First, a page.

This is critical in the topic of body safety because kids have to know that when something is wrong, they have the right to speak up and they need to speak up and they need to know who which adults are safe for them to go to for help. Not all kids understand that, and not all parents teach that. There are kids who are worried they’re going to get in trouble if they say something about sexual abuse. 

A good option is to make a list of safe adults in case mom is not available. Who is it that you love and trust in case of an emergency or who is it that’s super easy to talk to and can be on your body safety team. Some examples are people who have never asked your child to keep a secret, or they’ve never violated a body boundary, and they follow your family safety plan and rules.

We need to learn to protect ourselves not only physically but also emotionally and spiritually at the same time. And we are not really trained on how to protect ourselves very well. And so learning what does that mean to better protect ourselves physically, emotionally, and spiritually.

Having conversations about what are the feelings that make us feel good or green flag feelings and then the red flag feelings such as butterflies, or maybe you’re nervous, maybe your hands are shaking, maybe you’re sweaty, maybe you’re angry or scared or stressed. We need to teach our children to recognize these feelings and how their bodies feel when they’re experiencing those emotions. 

This helps them communicate with you better, and it doesn’t have to just be about sexual abuse it can be about anything like feeling nervous because the teacher raised her voice. Where did your child feel that in his or her body? Ask your child if they want to talk about it. It’s about processing all these emotions instead of just keeping it all inside because they don’t know how to talk about it or they don’t know how to express themselves.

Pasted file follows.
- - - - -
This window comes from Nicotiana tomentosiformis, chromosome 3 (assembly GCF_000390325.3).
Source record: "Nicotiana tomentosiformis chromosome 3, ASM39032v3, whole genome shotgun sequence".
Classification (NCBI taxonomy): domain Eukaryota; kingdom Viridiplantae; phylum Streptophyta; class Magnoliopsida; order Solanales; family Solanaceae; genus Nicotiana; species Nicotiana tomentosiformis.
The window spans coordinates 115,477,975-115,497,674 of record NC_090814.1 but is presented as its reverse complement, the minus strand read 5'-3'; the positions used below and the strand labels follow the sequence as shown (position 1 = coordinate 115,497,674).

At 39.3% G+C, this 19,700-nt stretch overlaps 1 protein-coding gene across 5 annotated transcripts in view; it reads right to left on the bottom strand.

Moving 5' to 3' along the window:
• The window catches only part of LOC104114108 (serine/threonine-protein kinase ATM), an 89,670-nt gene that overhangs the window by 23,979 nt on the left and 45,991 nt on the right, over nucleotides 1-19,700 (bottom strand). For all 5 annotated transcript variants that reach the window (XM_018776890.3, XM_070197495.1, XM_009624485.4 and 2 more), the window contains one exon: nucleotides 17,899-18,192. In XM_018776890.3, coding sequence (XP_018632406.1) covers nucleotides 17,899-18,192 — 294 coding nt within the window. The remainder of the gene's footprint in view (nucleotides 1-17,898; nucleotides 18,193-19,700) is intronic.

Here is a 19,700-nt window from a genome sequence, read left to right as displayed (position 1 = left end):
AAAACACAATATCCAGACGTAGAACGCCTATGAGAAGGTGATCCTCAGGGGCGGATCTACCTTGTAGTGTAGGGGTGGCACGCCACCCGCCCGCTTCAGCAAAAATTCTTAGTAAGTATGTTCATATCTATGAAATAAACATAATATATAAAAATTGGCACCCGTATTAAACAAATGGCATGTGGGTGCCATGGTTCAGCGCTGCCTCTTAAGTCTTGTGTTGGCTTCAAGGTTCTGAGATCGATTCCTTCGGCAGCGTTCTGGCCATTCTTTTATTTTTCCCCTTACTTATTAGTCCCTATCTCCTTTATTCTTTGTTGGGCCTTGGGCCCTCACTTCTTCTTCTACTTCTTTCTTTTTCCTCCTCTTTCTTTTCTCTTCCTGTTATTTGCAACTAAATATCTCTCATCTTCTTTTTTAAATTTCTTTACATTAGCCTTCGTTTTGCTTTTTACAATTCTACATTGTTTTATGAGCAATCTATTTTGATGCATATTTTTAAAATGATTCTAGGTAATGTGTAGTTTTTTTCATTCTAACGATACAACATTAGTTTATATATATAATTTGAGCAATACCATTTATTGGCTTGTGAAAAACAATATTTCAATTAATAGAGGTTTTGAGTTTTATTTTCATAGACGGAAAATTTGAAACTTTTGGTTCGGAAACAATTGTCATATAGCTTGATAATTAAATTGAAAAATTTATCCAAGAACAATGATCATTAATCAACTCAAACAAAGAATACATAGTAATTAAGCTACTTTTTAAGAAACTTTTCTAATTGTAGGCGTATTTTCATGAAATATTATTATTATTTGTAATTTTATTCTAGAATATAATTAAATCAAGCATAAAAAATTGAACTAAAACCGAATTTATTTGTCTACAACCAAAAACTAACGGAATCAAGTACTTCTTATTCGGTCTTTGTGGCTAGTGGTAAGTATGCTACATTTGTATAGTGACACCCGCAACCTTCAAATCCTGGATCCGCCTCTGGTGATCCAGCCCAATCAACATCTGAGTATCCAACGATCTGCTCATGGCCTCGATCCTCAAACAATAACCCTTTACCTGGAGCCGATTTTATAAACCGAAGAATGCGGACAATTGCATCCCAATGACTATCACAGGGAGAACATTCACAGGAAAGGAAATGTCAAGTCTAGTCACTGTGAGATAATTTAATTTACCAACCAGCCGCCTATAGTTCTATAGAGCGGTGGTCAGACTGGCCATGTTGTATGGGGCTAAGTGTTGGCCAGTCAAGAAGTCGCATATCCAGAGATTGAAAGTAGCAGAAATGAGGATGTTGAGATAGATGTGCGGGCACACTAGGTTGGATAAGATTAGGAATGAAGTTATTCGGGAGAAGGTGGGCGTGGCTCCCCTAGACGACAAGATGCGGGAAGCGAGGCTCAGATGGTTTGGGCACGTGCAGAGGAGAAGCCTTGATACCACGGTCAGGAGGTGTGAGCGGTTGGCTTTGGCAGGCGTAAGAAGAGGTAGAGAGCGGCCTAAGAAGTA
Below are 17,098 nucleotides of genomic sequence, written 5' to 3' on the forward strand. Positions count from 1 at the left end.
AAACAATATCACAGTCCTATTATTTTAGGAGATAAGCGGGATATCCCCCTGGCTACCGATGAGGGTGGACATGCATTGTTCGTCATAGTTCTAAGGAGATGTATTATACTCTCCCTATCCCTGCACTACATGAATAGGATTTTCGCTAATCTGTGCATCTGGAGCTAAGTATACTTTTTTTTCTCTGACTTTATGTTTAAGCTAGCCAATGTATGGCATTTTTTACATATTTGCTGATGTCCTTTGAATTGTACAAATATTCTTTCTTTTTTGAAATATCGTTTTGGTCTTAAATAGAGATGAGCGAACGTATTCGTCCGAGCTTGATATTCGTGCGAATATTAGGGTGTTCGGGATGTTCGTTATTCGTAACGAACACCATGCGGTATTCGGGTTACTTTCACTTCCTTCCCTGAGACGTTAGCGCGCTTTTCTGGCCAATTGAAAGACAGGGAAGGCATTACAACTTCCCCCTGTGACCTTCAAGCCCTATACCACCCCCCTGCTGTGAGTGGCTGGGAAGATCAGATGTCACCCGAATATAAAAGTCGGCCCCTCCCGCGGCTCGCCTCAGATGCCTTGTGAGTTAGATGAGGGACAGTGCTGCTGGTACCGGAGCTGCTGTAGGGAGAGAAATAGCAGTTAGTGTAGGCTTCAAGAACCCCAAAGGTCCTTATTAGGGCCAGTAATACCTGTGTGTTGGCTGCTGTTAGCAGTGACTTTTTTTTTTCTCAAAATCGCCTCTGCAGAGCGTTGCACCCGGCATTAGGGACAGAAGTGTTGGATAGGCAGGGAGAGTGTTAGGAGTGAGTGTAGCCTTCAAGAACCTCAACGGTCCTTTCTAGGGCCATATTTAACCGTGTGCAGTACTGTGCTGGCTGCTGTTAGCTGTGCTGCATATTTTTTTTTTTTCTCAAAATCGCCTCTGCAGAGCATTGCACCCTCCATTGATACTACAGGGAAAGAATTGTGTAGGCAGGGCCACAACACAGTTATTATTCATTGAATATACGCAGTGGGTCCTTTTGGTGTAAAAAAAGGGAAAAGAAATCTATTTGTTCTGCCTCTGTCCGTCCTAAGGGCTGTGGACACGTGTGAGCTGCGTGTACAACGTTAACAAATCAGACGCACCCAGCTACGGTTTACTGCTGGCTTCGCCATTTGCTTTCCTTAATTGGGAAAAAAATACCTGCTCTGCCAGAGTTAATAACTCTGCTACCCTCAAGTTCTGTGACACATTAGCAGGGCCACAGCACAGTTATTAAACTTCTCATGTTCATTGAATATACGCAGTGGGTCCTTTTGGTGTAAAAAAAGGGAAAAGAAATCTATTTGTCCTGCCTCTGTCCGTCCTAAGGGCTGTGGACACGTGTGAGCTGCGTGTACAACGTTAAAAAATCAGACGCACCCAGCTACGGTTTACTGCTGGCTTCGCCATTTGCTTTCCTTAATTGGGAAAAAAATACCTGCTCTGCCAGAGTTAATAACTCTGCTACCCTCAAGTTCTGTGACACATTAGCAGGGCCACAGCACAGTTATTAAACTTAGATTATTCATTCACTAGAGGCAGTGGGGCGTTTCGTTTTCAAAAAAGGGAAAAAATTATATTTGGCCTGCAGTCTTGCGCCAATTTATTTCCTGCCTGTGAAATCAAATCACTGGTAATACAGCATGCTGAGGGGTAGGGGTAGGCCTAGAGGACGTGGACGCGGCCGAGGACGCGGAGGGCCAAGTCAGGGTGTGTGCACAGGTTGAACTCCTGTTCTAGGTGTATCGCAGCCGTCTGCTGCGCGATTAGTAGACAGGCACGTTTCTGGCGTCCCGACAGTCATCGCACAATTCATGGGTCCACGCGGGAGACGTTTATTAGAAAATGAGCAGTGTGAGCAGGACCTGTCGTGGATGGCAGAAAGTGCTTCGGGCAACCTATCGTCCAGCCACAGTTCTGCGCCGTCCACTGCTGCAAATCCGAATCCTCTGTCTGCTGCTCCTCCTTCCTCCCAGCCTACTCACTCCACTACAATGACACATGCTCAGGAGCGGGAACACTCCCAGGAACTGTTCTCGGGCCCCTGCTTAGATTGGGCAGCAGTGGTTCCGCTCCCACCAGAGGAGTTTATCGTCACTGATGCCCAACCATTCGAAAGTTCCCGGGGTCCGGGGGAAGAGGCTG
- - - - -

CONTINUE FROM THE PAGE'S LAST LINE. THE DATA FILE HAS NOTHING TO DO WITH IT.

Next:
Then we can make a list of who are the green flag people and the red flag people, and then why are these people in the red. This is a great way to have a conversation about it and it’s an easy way to talk about it.

Good Communication Is Critical in Preventing Sexual Abuse

When we’re able to be in such deeper real authentic conversations with our children we can reduce rates of trauma in future generations and the more we can prevent trauma experiences, the more we’re going to be preventing health issues and abuse and addiction. 

We also need to open up the conversation about what adults and parents have experienced and how can they heal in the process, because sometimes people are afraid to have conversations with their children because they’re afraid of what they might feel as an adult. 

You might not be ready to share your story with your kids, and that is fine. You can even just say something happened to me and I don’t want it to happen to you so let’s talk about it.

If you avoid these topics completely, it’s like you’re rolling the dice. Maybe your kids are going to be lucky, and they’ll get out of childhood unscathed, but the statistics are not in the favor of that. So, even if it’s difficult, even if you have to get through some stuff to talk about it with your kids, you need to have this open communication.

If you want to learn more from Kimberly please make sure to check out her website or reach out to her on Instagram @toughtopicsmom.

If you want to learn more about how I help patients recover from stress and trauma by reversing the effects of stress with my Stress Recovery Protocol, you may want to start by reading my book Master Your Stress Reset Your Health

In my book, I also share the quiz I developed to help you identify how stress has affected your cortisol and adrenaline levels. You can also take the Stress Type Quiz online.

For the most comprehensive support to recover from stress and trauma, even with the most difficult health issues (physical or mental), it is best to meet with me one-on-one, which is available to you no matter where you are in the world (via phone or zoom). You can set up a one-on-one appointment with me here.

And if you have tested positive for HPV and you’re ready to transform your health and life, please start by watching my HPV Masterclass here.

We’re here to help you!